Model 71445 Safety Shutter mounted to Oriel Arc Lamp Housing condenser.
Most of our light sources produce UV radiation; the arc and deuterium sources produce very intense ultraviolet. Exposure, even for short periods of time, can cause severe skin and eye burns. It is best to shut off the source when it is not in use. When this is impractical because of frequent use, these safety shutters provide a reliable alternative. The shutter enclosure mounts to the condenser output of any Oriel® Light Source, and closes off the beam. You can also use these shutters for timed exposures (the shutters do not have "bounce" problems).
There are two components to our shutters:
The enclosure has a female-flange on one end and a male-flange on the other. The male end couples directly to the light source condenser and the female end accepts any male flanged accessory. The clear aperture for a through beam is 1.3 inches (33 mm) for 1.5 Inch Series condensers, 1.9 inches (48 mm) for 2 Inch Series condensers and 2.7 inches (69 mm) for 3 Inch Series condensers. You can also rod mount the shutter in the light path. A 1/4-20 tapped hole in the bottom accepts our optical rods.
The shutter drive has an open/close switch and a TTL or contact closure input so you can control the shutter via a PC. Note: a computer cable is not supplied - a standard LPT cable is needed for interfacing. These shutters also have an interlock socket adapter so you can wire one to your lab door and have the shutter close every time the door opens. The rise/fall time of the blade is ~0.1 second (see Fig. 1), but there is a delay before the blade starts to close the aperture. The front of the supply has an LED to indicate whether the shutter is open or closed. A 5 ft. (1.5 m) power cable connects the shutter to the driver.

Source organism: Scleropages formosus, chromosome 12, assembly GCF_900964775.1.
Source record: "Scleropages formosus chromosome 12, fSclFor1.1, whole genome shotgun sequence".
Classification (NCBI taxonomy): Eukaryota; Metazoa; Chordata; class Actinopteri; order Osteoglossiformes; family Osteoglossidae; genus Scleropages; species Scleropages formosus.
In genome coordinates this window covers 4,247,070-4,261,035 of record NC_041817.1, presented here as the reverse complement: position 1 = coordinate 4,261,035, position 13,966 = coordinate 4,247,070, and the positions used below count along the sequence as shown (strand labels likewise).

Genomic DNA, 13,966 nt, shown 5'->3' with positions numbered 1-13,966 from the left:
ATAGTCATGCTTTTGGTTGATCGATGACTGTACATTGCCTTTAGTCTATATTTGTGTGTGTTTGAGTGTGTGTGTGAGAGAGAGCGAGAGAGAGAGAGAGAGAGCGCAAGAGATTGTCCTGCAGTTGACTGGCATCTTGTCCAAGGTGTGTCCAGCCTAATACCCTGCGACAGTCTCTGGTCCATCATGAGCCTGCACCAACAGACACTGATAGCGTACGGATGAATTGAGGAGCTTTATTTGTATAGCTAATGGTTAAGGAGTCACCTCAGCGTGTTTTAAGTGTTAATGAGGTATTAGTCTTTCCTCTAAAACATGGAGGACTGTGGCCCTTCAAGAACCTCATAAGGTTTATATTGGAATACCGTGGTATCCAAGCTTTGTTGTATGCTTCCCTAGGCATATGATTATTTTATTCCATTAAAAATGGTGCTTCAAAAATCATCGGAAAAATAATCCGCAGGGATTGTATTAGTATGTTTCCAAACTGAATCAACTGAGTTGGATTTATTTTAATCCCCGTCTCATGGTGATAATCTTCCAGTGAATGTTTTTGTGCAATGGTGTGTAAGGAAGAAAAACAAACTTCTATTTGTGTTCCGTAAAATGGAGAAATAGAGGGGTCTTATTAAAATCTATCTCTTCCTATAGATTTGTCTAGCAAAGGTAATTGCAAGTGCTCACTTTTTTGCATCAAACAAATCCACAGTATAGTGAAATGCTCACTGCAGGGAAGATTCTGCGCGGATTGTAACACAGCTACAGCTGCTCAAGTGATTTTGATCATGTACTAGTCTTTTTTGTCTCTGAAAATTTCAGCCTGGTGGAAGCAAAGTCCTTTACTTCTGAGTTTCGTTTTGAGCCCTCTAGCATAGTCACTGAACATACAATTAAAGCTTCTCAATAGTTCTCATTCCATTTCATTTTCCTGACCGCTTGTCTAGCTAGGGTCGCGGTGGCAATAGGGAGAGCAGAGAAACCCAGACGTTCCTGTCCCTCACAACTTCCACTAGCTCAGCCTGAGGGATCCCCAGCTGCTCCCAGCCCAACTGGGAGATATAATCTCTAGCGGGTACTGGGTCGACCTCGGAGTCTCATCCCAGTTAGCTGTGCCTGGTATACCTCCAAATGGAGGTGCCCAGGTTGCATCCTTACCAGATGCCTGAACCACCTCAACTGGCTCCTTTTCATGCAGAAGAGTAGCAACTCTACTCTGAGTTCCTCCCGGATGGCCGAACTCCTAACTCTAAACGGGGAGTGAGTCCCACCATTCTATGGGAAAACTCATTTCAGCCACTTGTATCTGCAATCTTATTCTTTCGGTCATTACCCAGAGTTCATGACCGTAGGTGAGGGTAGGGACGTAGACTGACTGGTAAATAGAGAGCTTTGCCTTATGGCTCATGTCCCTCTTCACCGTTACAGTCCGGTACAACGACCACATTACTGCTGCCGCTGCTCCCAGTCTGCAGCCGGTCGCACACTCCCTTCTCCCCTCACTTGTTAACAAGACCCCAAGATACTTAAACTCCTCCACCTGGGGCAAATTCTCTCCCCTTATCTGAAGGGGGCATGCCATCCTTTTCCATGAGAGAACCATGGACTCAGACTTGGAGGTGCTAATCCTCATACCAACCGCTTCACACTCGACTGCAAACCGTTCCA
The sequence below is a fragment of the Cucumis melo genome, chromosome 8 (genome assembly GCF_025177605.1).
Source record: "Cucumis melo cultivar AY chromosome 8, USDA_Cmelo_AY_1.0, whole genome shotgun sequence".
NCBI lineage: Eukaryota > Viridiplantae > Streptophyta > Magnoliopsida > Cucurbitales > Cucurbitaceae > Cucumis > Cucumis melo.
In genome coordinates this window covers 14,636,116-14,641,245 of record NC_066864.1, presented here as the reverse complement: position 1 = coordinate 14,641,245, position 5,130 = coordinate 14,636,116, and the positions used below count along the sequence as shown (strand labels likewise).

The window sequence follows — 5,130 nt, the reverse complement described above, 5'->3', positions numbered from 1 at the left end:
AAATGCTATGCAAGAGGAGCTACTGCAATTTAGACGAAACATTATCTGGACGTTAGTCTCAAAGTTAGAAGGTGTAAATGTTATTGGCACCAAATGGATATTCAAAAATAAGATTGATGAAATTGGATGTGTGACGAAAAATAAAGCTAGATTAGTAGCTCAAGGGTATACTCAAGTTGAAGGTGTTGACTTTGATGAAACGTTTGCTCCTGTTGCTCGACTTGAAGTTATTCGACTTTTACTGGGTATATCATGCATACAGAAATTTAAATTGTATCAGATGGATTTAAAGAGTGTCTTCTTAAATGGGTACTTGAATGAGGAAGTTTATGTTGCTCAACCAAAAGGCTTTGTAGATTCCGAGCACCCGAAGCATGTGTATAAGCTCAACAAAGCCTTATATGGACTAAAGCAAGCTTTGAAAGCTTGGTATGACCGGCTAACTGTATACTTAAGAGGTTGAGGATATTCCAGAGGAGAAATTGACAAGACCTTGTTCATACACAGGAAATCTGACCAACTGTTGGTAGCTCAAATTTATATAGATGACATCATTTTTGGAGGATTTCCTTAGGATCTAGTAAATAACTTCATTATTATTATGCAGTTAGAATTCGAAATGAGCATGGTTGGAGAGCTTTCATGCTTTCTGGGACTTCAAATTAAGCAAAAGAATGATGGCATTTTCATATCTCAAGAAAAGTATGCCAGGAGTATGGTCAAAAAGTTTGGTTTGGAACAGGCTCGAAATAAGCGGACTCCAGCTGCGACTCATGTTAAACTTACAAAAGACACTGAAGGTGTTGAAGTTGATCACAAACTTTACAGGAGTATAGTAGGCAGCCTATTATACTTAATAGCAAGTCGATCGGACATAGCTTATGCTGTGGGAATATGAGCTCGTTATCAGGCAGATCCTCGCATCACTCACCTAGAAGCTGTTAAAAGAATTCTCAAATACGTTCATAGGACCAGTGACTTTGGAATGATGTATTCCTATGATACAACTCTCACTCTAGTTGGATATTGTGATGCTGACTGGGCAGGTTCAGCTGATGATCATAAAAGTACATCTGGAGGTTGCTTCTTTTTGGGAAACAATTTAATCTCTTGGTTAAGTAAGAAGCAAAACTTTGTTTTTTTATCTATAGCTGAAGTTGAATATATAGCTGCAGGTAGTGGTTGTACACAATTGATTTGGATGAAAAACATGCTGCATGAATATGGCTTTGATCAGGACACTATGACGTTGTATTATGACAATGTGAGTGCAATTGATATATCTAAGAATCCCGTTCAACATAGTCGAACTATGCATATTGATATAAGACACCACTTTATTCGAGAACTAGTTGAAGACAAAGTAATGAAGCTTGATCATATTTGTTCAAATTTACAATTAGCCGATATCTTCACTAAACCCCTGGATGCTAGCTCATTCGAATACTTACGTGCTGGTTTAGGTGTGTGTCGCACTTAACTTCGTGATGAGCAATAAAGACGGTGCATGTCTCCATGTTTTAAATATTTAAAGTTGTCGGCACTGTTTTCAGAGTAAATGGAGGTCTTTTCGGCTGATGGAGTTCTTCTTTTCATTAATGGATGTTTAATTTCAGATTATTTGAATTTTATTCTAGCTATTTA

For faster open and close times, use the shutter at the focus of a lens and with a small aperture (the aperture helps to clean up the beam). You can then recollimate the output with a second lens. To maintain an enclosed beam path, use the setup shown in Fig. 2. If output intensity is not critical, you dont have to focus and then recollimate the beam, just use an aperture between the condenser and the shutter.